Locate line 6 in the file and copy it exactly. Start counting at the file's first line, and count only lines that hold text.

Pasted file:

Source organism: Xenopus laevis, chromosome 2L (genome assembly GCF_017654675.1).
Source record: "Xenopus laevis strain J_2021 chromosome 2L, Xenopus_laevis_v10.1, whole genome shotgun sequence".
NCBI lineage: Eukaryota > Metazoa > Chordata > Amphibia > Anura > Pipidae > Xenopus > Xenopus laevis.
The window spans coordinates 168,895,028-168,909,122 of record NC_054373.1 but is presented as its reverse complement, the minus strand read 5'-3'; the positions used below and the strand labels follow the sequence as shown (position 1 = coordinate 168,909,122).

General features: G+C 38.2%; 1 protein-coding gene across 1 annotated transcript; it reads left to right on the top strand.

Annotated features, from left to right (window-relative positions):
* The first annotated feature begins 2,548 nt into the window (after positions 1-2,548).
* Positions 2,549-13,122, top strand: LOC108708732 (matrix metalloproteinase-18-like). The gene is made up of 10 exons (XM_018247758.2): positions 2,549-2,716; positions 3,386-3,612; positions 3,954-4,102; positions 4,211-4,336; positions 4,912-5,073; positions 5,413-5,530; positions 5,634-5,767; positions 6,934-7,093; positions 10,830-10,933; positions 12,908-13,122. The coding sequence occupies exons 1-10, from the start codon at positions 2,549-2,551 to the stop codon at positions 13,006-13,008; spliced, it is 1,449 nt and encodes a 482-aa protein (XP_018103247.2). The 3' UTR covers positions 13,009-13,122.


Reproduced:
Annotated features, from left to right (window-relative positions):